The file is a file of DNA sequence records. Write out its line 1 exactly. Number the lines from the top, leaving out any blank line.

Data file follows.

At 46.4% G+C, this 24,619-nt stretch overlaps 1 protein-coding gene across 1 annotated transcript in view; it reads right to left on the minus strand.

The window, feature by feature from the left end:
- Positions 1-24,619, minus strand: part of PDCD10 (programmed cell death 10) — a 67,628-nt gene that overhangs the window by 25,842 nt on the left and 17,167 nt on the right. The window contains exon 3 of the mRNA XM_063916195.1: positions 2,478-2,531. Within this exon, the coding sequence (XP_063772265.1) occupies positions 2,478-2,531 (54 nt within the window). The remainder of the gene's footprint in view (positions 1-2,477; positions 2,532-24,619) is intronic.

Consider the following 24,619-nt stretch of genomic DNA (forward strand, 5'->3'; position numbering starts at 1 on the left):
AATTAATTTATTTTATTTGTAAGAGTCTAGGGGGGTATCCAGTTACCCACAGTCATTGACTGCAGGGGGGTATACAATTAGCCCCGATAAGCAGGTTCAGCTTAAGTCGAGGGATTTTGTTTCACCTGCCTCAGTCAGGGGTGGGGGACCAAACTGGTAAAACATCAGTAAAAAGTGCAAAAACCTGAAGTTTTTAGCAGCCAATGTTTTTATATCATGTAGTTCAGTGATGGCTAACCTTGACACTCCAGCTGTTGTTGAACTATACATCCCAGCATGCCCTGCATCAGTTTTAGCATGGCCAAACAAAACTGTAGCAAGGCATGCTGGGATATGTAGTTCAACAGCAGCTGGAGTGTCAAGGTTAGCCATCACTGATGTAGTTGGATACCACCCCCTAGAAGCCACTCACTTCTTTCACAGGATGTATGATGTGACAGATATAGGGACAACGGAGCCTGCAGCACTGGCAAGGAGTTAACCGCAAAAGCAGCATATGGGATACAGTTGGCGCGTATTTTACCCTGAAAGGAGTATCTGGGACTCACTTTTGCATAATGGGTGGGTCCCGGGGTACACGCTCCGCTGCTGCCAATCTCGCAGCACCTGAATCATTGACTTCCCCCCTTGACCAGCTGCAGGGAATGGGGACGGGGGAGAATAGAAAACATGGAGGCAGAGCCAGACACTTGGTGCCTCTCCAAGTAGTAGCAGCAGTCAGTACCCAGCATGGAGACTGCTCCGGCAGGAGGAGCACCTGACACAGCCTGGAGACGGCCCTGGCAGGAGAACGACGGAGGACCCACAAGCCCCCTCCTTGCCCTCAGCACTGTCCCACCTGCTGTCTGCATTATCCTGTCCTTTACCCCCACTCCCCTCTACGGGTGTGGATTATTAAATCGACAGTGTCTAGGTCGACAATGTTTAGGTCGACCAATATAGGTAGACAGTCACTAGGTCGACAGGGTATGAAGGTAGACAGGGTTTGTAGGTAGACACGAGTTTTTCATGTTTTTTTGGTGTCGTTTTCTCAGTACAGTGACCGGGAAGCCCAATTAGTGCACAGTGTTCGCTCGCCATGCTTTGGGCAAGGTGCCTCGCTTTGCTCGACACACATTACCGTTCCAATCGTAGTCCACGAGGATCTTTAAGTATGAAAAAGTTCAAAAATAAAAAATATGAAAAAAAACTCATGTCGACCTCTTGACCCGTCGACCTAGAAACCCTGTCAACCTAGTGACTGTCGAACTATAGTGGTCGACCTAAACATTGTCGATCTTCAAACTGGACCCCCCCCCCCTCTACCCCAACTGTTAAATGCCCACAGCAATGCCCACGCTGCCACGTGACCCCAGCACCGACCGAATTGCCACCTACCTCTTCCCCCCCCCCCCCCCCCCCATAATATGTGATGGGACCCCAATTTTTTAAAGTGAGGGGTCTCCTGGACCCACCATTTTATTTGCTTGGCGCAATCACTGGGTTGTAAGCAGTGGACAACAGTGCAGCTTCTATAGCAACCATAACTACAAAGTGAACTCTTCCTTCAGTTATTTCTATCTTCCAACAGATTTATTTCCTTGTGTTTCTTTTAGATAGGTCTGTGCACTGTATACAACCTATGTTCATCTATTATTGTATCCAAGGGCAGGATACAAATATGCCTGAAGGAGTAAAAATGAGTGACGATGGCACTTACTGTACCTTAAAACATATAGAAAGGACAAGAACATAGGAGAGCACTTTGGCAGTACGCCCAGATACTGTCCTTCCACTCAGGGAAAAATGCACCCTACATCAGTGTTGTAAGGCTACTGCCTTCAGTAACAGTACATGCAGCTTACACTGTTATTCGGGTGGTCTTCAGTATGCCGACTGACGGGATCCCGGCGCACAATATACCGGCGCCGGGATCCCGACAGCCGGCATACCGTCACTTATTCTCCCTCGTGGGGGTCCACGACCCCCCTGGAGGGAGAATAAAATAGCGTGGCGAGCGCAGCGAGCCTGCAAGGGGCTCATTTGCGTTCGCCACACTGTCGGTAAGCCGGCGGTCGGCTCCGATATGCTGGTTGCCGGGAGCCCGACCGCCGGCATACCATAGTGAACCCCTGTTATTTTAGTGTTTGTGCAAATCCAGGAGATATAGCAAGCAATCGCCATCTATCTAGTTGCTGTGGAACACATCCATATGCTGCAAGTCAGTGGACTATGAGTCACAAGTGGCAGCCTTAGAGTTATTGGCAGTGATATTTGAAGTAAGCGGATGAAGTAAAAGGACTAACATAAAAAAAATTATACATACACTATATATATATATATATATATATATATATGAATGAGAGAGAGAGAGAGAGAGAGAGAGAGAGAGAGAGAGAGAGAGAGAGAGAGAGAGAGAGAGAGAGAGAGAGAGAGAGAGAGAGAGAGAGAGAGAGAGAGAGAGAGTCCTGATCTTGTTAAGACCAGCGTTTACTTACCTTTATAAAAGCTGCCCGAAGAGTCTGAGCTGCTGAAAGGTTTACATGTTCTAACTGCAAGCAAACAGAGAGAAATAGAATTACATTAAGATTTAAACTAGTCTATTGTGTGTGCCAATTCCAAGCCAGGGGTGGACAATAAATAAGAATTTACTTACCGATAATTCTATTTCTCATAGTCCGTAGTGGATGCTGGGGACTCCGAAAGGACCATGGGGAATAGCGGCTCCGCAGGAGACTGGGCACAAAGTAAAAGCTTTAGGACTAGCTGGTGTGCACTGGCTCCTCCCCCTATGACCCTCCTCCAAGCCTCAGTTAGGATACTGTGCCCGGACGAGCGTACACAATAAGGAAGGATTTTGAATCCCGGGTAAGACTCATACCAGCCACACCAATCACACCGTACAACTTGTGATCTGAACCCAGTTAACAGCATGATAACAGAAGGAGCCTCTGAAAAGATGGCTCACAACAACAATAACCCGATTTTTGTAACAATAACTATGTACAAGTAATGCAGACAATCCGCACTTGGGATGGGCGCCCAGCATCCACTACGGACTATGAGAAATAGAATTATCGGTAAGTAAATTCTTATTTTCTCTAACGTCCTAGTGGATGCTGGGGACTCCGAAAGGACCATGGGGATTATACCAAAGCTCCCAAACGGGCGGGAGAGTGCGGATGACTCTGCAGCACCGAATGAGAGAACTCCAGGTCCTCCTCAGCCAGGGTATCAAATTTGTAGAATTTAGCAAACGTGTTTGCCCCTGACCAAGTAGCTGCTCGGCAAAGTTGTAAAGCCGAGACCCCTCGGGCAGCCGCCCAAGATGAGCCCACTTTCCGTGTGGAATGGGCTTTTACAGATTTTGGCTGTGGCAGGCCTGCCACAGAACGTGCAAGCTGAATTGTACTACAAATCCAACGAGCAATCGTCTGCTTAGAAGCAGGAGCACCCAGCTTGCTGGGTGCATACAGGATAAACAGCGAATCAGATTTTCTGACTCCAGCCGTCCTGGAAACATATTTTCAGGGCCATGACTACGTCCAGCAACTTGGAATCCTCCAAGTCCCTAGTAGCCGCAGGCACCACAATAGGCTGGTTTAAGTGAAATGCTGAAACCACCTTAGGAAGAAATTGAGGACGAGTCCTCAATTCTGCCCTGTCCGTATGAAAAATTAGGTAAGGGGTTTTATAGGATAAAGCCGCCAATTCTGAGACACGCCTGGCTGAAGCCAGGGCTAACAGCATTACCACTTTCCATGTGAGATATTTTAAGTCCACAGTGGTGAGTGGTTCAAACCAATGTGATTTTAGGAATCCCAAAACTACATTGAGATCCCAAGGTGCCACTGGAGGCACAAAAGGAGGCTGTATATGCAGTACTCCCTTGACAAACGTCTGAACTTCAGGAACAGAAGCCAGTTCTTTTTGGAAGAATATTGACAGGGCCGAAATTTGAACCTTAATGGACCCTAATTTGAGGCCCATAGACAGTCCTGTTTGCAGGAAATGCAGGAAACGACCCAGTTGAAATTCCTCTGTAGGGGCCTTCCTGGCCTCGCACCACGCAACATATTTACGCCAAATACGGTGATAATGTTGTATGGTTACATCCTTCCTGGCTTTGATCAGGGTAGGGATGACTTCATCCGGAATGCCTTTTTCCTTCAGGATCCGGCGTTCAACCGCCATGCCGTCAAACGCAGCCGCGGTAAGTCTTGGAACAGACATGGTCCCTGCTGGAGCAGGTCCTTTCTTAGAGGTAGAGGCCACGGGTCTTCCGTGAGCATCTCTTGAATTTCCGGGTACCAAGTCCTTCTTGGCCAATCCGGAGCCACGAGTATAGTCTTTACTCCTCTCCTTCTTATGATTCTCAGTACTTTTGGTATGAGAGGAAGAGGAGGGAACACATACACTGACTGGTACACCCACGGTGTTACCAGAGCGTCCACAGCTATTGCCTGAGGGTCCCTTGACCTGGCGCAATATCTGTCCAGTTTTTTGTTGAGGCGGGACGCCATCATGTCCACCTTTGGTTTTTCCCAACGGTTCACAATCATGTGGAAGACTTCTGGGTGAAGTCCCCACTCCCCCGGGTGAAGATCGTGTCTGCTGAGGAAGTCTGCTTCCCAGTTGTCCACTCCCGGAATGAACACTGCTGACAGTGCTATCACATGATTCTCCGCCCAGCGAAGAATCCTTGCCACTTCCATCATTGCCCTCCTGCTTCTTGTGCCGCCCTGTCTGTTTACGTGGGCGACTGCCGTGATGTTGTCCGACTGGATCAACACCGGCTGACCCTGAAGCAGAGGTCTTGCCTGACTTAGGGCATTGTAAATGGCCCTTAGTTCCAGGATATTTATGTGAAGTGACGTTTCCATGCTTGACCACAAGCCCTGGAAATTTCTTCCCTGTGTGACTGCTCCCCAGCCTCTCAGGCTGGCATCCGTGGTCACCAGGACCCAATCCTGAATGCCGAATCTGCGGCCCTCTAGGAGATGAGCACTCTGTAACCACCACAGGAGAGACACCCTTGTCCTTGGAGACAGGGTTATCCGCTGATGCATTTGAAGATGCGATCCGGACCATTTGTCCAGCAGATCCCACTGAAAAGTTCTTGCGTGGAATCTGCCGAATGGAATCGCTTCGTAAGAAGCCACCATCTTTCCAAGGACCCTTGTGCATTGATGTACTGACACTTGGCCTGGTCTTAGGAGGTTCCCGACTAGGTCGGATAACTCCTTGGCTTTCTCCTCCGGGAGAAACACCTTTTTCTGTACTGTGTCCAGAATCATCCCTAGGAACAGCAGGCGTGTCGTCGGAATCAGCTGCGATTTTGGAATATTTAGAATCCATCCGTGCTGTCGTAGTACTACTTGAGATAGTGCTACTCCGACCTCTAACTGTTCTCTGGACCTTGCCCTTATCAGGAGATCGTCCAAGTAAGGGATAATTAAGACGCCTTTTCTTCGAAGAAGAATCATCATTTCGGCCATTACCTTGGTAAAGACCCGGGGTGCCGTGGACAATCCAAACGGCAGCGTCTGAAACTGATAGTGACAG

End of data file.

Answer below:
At 46.4% G+C, this 24,619-nt stretch overlaps 1 protein-coding gene across 1 annotated transcript in view; it reads right to left on the minus strand.